The town of Somerset West is dwarfed by the brooding Helderberg, the 'clear mountain' that stands out from the Hottentots-Holland range. On the lower southeastern slopes is the 363 ha Helderberg Nature Reserve, proclaimed in 1960 as a sanctuary for the indigenous flora and fauna of the area.
Well-marked gravel paths, which take anything from 35 minutes to three hours to walk, crisscross the reserve, radiating from the entrance gate in concentric circles and looping back through densely packed erica and protea bushes.
One path leads up to the Helderberg Dome, the highest point on the mountain, but it is recommended for experienced hikers only. Disa Gorge, part of the reserve's water catchment area, is fascinating and beautiful. It has a clear waterfall and a stretch of indigenous forest containing the protected stinkwood (Ocotea bullata) as well as the bushy ironwood (Olea capensis) and red alder (Cunonia capensis).
From January to March, Disa uniflora grows on the higher vertical rock faces of the gorge, while lower down are the enchanting massed blooms of Nerine sarniensis.
Helderberg boasts mesic mountain fynbos (growing in conditions of medium water supply) and renosterbos, but perhaps its outstanding feature is its birdlife - it was awarded first prize by the South African Ornithological Society in 1988 as the most birdorientated (non-Parks Board) nature reserve. So far, 165 bird species have been recorded. They include peregrine falcon, rock kestrel, yellow-billed icite, jackal and steppe buzzard, African goshawk, gymnogene, Victorin's scrub warbler, Cape sugarbird, four sunbirds and many others.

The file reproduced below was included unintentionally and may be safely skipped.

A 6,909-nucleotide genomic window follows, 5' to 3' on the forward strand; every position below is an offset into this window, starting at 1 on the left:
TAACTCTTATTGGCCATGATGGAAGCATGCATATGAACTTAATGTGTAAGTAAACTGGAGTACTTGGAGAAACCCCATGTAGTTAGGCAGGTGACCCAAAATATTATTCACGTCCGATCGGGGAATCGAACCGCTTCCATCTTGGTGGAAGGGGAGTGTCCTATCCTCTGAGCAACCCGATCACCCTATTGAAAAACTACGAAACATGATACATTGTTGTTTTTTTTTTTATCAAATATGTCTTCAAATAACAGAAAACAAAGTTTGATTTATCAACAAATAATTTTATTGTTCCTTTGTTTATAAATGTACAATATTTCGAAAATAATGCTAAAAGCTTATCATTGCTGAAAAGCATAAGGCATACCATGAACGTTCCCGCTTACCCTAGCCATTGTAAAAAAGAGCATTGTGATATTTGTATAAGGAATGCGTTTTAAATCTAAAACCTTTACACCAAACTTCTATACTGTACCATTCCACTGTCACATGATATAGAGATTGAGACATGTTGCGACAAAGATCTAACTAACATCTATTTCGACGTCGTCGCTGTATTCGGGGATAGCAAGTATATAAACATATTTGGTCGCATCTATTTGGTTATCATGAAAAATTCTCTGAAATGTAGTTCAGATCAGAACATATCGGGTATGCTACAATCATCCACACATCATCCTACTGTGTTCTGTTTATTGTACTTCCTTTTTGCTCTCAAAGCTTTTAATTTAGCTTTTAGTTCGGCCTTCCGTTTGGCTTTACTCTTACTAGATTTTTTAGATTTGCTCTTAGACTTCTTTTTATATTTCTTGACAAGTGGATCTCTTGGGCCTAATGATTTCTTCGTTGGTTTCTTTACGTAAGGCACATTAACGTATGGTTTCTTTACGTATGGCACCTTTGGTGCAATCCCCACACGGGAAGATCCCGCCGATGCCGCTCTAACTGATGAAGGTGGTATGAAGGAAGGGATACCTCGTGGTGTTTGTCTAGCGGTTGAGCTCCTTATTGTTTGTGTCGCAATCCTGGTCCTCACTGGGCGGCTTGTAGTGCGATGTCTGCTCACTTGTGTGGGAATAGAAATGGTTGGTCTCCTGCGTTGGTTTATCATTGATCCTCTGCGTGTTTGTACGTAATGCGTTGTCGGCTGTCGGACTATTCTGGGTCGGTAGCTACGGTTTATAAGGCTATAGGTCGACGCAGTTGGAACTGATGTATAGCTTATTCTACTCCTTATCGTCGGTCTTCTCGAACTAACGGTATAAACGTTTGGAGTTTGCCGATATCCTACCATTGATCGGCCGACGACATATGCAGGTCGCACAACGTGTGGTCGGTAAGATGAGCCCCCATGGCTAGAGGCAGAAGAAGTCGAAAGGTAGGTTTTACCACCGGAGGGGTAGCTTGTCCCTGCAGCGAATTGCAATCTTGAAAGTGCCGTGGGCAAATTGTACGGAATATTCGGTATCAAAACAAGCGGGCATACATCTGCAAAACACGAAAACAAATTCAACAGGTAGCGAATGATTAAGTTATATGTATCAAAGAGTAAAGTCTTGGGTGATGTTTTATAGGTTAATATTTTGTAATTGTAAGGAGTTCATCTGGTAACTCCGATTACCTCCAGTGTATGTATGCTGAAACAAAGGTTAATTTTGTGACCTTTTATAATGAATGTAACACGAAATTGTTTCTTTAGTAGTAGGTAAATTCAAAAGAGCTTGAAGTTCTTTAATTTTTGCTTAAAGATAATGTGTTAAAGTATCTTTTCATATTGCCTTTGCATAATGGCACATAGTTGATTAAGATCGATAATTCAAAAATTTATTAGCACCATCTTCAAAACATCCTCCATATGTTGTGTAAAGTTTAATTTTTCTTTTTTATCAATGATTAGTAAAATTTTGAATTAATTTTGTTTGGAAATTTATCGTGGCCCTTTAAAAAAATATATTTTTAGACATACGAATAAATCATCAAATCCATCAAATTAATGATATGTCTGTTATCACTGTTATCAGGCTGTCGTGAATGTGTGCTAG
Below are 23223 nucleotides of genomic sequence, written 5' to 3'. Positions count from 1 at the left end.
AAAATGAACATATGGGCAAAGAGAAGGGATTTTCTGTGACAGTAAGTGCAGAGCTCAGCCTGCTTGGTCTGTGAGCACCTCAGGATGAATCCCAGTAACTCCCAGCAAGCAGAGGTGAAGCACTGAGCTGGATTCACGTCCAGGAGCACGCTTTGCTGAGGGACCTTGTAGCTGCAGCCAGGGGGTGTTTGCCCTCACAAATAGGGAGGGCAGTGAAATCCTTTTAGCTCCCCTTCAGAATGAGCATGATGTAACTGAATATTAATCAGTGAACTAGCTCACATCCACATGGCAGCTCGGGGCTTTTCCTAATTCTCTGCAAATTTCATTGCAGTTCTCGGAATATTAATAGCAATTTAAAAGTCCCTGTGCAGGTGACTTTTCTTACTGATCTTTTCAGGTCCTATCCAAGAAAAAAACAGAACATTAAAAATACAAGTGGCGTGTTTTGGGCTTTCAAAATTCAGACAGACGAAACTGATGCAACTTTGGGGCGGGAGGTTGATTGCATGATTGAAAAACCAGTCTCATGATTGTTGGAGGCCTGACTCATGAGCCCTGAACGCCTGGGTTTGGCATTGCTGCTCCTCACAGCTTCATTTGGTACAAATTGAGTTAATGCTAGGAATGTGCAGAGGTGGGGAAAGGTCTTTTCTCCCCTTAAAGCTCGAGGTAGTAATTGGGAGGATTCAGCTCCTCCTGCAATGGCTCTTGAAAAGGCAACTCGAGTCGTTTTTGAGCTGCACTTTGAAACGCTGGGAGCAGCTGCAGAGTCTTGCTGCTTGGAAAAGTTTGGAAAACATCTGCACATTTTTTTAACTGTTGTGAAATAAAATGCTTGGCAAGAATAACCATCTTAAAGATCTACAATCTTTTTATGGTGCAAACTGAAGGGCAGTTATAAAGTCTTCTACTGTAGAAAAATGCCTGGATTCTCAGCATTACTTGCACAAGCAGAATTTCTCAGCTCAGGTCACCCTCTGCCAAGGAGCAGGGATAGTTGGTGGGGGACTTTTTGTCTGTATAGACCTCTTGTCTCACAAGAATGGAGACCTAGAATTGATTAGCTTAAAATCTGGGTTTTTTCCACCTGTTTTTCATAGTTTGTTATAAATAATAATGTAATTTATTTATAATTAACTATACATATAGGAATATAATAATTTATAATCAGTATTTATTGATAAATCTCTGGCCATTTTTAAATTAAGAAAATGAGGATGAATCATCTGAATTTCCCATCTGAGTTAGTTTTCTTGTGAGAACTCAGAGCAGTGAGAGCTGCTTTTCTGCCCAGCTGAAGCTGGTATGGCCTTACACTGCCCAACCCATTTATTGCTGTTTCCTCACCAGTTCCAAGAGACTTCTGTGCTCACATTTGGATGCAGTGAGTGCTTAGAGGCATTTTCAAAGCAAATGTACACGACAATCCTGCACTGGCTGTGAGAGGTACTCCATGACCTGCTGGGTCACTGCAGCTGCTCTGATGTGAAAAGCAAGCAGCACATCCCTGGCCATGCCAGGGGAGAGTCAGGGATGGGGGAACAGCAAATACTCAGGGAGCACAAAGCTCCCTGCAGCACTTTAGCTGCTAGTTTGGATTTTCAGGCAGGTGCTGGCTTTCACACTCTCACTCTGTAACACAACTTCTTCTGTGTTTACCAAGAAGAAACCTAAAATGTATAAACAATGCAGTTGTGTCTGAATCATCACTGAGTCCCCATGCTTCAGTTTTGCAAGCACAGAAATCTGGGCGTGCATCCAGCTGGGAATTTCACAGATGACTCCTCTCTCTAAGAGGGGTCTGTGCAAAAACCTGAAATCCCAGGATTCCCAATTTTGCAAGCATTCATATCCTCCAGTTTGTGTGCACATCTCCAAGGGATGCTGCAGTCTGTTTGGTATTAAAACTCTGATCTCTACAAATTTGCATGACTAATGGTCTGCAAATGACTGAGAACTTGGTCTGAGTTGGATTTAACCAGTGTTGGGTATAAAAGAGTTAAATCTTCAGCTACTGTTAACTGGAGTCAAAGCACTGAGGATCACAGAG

Among mammals to be seen are bontebok, grysbok, steenbok and duiker, while leopard, lynx and honey badger have also been sighted.
Facilities in the reserve include a restaurant (open daily), picnic sites and toilets. In the picnic area is the Basil Maskew Miller Herbarium, which is used as a field museum and also houses a craft/curio shop. An environmental centre is well used by school groups and is also available as a conference centre.
No fires or gas cookers are permitted in the reserve, and mountain bikes are also prohibited. The reserve is open from 7 a.m. to 6 p.m. in autumn and winter, and from 7 a.m. to 8 p.m. in spring and summer.
The reserve is clearly signposted from Somerset West's Main Street. When entering town from the west, turn left into Lourensford Road and, when approaching from the east, turn right into Gordon Road.